Saturday, May 9, 2009

Burnt Sugar Cake... as close to Gramma's as I can get it.

I didn’t grow up living near my grandparents but whenever we visited them and had an occasion to do so, dad and I would beg grandma to make our favorite 3-layer Burnt Sugar Cake. It had a sweet but mellow caramel flavor to it and she would just pile on the frosting, which in my humble opinion was the very best part. As a child I didn’t have any interest in the baking process. I suppose at that time it hadn’t yet occurred to me that grandma wouldn’t always be there to bake it for me.
Somewhere around my mid-teens I decided that the wait for that cake between visits was just too long and during a summer visit I asked Grandma to teach me. I like to think that she was as excited as I was for this adventure and as I gathered my learning tools, notepad and pencil, I looked like a wide-eyed puppy dog expecting a special treat. I looked around the kitchen counter, and not finding what I was looking for, I asked “Gramma, where’s the recipe?” She laughed, throwing her head back slightly and with a wave of her hand she said, “Oh Honey! I don’t have a recipe!”
I watched her every move and attempted to jot down and translate for myself her little bits of this and scoops of that using as much kitchen experience as I had, which by then was a meager menu of grilled cheese sandwiches and canned tomato soup. For anyone who hasn’t tasted a Burnt Sugar Cake, the name can be misleading. In general, cooking anything to the burn-stage is usually a recipe for disaster but in the context of cake we are simply allowing plain white sugar to slowly heat up, melt and turn a deep golden brown color, also known as caramelization. Thanks to Betty Crocker online I have found the Burnt Sugar Cake recipe printed in the 1950’s Betty Crocker Picture Cookbook. It’s as close as I’ve found to Grandma’s recipe except it makes a double layer cake instead of a triple layer. Enjoy!

Burnt Sugar Cake
1 cup white sugar
½ cup boiling water
Cold water (amount will vary)
½ cup shortening
1-1/3 cups white sugar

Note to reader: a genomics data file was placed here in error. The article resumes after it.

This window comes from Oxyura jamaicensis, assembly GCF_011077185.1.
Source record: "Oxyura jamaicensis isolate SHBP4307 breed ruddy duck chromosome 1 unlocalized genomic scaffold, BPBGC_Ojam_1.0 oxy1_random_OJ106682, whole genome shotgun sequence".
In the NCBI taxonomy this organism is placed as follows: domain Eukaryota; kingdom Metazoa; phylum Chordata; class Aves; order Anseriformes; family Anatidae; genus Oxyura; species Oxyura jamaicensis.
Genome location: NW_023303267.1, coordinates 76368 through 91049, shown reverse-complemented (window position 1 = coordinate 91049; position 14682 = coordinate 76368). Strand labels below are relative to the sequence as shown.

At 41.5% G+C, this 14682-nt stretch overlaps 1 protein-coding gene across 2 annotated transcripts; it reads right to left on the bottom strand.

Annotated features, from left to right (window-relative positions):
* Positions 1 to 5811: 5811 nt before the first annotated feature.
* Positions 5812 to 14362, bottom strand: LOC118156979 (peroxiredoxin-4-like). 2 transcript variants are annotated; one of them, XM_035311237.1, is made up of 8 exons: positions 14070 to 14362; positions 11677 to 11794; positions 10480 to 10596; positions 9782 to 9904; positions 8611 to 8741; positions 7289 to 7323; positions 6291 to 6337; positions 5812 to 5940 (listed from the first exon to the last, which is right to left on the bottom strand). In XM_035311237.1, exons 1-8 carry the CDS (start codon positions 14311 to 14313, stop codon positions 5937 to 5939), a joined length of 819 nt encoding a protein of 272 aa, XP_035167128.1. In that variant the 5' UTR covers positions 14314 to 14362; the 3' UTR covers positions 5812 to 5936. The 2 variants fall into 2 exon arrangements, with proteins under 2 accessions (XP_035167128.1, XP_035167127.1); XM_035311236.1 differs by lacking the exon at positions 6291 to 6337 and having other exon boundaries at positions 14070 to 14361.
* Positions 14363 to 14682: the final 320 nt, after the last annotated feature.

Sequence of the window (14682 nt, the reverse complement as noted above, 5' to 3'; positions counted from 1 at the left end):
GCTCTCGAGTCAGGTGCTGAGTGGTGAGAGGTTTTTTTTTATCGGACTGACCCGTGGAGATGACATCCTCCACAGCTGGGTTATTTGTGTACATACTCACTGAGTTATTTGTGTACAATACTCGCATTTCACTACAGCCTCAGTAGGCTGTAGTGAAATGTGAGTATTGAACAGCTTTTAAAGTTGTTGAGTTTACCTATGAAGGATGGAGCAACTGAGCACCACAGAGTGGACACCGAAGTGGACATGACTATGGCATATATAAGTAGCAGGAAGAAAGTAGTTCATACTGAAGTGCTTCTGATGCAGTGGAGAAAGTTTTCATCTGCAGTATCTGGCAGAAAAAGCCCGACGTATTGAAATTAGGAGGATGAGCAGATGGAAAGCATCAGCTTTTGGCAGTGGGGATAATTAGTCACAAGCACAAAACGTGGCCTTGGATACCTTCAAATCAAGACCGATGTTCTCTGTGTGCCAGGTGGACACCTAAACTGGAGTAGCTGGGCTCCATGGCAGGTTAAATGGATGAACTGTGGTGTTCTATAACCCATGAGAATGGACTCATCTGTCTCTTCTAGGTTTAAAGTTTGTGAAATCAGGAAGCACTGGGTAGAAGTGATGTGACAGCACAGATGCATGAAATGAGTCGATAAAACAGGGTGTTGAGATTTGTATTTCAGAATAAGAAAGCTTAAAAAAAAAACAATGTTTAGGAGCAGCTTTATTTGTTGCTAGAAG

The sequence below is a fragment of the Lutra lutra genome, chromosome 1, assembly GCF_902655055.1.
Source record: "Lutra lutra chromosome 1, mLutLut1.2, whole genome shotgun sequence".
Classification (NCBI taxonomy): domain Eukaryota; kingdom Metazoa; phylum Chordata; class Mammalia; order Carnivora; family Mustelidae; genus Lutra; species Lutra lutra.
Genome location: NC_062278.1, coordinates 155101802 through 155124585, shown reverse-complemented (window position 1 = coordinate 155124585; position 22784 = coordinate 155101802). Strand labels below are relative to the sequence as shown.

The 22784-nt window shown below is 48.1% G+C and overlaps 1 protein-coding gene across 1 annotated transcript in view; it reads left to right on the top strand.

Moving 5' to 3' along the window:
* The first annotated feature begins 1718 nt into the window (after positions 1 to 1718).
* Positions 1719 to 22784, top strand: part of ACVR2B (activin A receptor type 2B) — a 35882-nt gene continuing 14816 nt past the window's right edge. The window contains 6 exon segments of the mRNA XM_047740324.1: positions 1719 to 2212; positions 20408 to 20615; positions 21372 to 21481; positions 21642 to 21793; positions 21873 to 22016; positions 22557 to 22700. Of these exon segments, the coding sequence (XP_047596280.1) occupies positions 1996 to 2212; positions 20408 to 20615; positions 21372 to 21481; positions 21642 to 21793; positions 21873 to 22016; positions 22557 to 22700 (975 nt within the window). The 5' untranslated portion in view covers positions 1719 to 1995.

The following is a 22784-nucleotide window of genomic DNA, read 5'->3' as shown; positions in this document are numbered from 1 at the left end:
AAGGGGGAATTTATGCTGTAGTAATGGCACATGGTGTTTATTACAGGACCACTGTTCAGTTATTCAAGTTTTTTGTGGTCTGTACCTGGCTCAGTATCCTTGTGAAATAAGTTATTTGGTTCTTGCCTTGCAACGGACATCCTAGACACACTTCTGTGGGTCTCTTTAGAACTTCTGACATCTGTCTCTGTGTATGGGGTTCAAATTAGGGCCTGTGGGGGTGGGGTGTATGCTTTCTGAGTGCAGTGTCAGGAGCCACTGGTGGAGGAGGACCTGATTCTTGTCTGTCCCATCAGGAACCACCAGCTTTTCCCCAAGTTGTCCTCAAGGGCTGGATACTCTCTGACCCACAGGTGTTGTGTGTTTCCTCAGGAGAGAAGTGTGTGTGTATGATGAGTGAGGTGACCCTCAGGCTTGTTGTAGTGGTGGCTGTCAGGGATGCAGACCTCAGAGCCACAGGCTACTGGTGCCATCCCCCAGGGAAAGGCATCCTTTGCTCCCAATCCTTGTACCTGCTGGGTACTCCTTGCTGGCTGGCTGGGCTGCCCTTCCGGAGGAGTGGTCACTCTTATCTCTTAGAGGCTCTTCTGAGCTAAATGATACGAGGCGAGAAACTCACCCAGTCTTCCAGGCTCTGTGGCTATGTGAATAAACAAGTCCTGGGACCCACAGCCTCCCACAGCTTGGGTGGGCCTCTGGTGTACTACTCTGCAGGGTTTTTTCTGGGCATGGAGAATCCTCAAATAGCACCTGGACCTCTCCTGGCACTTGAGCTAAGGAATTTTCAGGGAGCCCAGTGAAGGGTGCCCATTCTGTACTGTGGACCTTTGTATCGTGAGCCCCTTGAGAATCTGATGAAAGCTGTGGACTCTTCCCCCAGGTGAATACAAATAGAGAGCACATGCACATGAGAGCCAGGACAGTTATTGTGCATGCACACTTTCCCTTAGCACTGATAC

3 eggs
2 -1/3 cups flour
1-1/2 teaspoons baking powder
1 teaspoon salt
Caramel Frosting
Caramel mixture remaining from cake recipe
Cream (about ¼ cup, but amount will vary)
6 Tablespoons butter
3 Cups powdered sugar
1/3 teaspoon salt
1 teaspoon vanilla

Grease and flour two 9-inch round cake pans or one 13x9 pan. Add the 1 cup of sugar to a small heavy bottom or non-stick saucepan and cook over low heat, stirring with a wooden spoon, until the mixture is a light to medium golden-brown color. The mixture will continue to cook even after removed from the heat so you can remove the pan when the color is almost as dark as you would like it. I like to use the color of a regular wrapped caramel as a guide. Once removed from the heat, slowly and carefully pour in the ½ cup of boiling water, stirring constantly. Place back on low heat and stir until any lumps are dissolved. Pour ¼ cup caramel mixture into a liquid measuring cup and then add enough cold water to make 1 cup of liquid. (Pour the remaining caramel mixture into another liquid measuring cup and set aside for the frosting.) In mixer, cream together ½ cup shortening and 1-1/3 cups white sugar until fluffy. Add eggs, one at a time to creamed mixture, beating well after each addition. Sift together the flour, baking powder and salt. Begin stirring flour mixture and caramel and water mixture into the creamed mixture, alternating the two until incorporated. Pour into prepared pans and bake at 350 degrees for 35-45 minutes or until toothpick inserted in center comes out clean. Allow to cool in pans on wire rack for 10 minutes and then remove from pans and finish cooling on the rack. (If using the 13x9 pan just allow to cool completely in pan.) For frosting: Add enough cream to the remaining caramel mixture to equal ½ cup and add to clean saucepan along with the 6 Tablespoons butter. Cook and stir over low heat until smooth. Beat in the powdered sugar, 1/3 teaspoon salt and the vanilla. Spread on cake while frosting is still warm.

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TinksTreats by Lorilyn Tenney is licensed under a Creative Commons Attribution-NonCommercial-NoDerivs 3.0 Unported License